Transgender protections and rights in the workplace are currently the subject of much confusion.  This issue extends to employer-sponsored health plans.  Whether an employer-sponsored health plan must cover gender-affirming care is complicated and depends, in part, on whether the employer’s health plan is fully-insured or self-insured. 

Fully-Insured Plans

Fully-insured employer-sponsored health plans are subject to state insurance law and applicable federal law.  A fully-insured plan must provide coverage compliant with the coverage mandates of the state in which the insurance policy is issued.  At the time of this post, 24 states plus the District of Columbia have passed laws prohibiting transgender exclusions in insurance coverage.  An employer-sponsored health plan with a fully-insured policy written out of those states (or D.C.) should provide coverage for transgender services and gender-affirming care to the extent required under the applicable local insurance laws.

Self-Insured Plans

Unlike fully-insured plans, self-insured plans are not subject to state insurance laws.  Self-insured plans are subject to certain Federal laws that prohibit discrimination based on certain protected factors, including race, color, national origin, sex, and disability.  Over the last several years, the question of whether “gender identity” is a protected factor has been the subject of much debate and litigation. 

Section 1557 of the Affordable Care Act

Section 1557 of the Affordable Care Act (Section 1557) generally prohibits any health plan that receives certain types of Federal funding from discriminating based on race, color, national origin, sex, or disability.  In July 2022, the U.S. Department of Health and Human Services issued proposed guidance under Section 1557 (Proposed Rule).  The Proposed Rule specifies that Section 1557’s protections extend to discrimination based on gender identity.  Under the Proposed Rule, applicable health plans would be prohibited from categorically excluding coverage for transgender services.  Section 1557 and the Proposed Rule apply only to insurers and third-party administrators that receive Federal financial assistance, such as Medicare Part D subsidies for retiree coverage or as a result of marketing policies on a healthcare marketplace or exchange.  If finalized, the Proposed Rule could affect the design and administration of a fully-insured group health plan if the insurer or third-party administrator receives Federal funding.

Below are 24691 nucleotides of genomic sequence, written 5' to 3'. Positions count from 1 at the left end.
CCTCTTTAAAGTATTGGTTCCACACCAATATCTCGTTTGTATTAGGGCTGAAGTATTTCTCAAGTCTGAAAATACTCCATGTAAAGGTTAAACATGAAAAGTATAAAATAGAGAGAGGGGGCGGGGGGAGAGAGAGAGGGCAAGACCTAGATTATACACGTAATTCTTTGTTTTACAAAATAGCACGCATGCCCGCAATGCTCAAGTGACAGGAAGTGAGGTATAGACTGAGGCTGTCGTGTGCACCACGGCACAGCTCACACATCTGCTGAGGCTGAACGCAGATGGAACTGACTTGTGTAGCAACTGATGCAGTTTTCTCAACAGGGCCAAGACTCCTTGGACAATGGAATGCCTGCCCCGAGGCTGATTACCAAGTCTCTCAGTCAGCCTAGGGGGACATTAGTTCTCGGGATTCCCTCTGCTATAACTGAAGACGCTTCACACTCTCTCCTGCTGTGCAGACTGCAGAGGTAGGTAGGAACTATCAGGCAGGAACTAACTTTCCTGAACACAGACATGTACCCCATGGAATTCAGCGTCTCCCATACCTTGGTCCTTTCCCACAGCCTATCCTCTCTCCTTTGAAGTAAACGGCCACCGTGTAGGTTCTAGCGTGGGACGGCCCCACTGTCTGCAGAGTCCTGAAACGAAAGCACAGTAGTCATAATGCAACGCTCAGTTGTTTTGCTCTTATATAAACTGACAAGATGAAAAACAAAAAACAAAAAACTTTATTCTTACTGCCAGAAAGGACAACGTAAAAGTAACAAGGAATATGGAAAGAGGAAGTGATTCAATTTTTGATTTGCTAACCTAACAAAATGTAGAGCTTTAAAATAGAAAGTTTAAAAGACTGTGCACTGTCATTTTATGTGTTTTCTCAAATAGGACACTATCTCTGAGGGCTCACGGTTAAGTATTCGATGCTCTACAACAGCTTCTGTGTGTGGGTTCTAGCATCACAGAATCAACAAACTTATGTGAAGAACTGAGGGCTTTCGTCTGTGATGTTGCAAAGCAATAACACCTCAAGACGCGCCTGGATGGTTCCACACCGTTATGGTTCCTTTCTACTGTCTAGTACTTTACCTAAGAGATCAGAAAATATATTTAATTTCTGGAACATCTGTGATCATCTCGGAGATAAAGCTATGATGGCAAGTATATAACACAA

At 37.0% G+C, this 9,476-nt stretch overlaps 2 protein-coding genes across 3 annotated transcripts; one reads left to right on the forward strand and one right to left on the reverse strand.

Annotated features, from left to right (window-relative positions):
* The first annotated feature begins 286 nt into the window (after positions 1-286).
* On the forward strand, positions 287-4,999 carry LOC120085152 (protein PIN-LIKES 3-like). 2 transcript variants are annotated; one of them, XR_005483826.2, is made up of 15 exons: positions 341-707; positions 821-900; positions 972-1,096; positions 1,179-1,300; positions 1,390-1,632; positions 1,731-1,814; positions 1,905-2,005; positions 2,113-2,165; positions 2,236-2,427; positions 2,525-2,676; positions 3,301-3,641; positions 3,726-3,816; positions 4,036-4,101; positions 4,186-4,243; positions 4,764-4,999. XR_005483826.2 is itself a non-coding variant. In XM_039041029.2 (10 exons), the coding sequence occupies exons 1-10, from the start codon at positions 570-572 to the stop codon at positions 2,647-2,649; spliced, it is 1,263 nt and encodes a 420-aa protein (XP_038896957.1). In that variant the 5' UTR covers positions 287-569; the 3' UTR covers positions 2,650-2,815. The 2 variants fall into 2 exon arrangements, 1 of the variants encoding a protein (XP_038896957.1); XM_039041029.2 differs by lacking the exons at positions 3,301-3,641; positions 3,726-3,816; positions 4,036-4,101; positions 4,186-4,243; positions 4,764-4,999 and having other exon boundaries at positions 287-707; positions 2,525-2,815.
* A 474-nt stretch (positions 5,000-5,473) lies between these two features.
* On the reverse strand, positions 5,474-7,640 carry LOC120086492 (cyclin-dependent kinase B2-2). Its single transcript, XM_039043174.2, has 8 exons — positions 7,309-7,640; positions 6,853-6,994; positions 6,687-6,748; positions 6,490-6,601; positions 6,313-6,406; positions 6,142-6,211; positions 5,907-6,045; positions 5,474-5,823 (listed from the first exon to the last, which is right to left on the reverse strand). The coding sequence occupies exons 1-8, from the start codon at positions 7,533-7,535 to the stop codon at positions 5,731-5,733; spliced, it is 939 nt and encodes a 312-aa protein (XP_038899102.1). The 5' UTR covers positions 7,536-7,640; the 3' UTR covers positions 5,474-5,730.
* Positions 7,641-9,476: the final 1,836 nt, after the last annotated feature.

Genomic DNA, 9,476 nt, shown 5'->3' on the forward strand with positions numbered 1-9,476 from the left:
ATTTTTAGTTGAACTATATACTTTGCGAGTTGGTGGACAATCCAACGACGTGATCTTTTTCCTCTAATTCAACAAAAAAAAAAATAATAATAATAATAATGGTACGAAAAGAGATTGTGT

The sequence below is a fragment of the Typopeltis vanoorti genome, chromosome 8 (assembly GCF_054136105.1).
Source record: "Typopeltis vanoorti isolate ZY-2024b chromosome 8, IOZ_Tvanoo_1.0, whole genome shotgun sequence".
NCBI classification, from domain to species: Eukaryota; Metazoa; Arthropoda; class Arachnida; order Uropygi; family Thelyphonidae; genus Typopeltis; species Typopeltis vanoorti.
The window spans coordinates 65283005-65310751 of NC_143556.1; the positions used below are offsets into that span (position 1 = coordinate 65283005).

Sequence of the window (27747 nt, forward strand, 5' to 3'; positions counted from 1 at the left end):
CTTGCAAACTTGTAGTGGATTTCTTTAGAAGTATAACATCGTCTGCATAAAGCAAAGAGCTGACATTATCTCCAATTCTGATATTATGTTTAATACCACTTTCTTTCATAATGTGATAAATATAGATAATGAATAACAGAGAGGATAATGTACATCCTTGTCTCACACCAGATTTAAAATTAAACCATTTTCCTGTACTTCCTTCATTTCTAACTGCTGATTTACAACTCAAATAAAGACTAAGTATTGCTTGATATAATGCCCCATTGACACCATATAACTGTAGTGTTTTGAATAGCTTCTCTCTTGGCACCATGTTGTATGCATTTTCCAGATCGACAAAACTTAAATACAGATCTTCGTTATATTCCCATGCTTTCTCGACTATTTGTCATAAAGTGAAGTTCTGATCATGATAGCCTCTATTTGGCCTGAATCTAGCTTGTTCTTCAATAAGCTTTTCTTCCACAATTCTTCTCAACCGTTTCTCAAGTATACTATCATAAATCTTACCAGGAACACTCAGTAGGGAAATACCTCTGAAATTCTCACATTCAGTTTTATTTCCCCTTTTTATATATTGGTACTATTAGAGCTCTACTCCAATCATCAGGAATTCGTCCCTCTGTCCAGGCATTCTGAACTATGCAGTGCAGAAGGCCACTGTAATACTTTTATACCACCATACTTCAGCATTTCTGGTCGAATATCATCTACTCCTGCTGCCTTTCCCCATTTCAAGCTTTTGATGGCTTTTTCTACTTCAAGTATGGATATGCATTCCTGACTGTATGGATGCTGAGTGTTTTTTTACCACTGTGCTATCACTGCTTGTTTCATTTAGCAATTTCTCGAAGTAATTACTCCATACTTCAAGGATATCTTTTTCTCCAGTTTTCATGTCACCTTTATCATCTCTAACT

Title VII of the Civil Rights Act

Title VII of the Civil Rights Act (Title VII) prohibits an employer from discriminating against an employee on the basis of race, color, religion, sex, or national origin.  In Bostock v. Clayton County, the Supreme Court held that an employer who terminates an employee because of sexual orientation or gender identity impermissibly discriminates against that employee “on the basis of sex” under Title VII.  The Bostock case focuses on employment termination.  However, Title VII also prohibits employment discrimination “on the basis of sex” regarding “compensation, terms, conditions, or privileges of employment,” including employer-provided benefits. 

In recent years plan participants who have been denied gender-affirming services under their employer-provided group health plans have, generally successfully, brought claims in Federal court alleging that the Bostock ruling prohibits employer-provided group health plans from categorically excluding coverage for gender-affirming care.  For example:

  • In Lange v. Houston County, the U.S. District for the Middle District of Georgia held that, under Bostock, Title VII prohibits the County’s health plan from categorically excluding gender-affirming care.  Lange is currently under appeal in the U.S. Court of Appeals for the Eleventh Circuit.  
  • In Kadel v. Folwell, the U.S. District Court for the Middle District of North Carolina, relying heavily on the Bostock ruling, found that the State of North Carolina violated Title VII’s anti-discrimination requirements by providing a health insurance plan for state employees and their dependents that categorically excluded coverage for treatments “leading to or in connection with sex changes or modifications.”

The law on categorical exclusions for gender-affirming care in self-insured employer-sponsored health plans continues to develop.  We expect the Supreme Court or Congress to issue definitive guidance soon.       

Action Items for Employers

Employers are facing conflicting information about coverage of transgender services.  Employers with fully-insured plans should contact their carrier to confirm the plan complies with local law.  For employers with self-insured plans, the path forward is less clear.  Still, those employers should continue to monitor the issue and work with the plan’s administrator and legal counsel to ensure the plan complies with the evolving law. 

If you have any questions, the Jackson Lewis Employee Benefits Practice Group members are available to assist.  If you have questions or need assistance, please contact a Jackson Lewis employee benefits team member or the Jackson Lewis attorney with whom you regularly work.

Thank you to Jackson Lewis summer associate, Jackie C. Graves for her help in developing this article.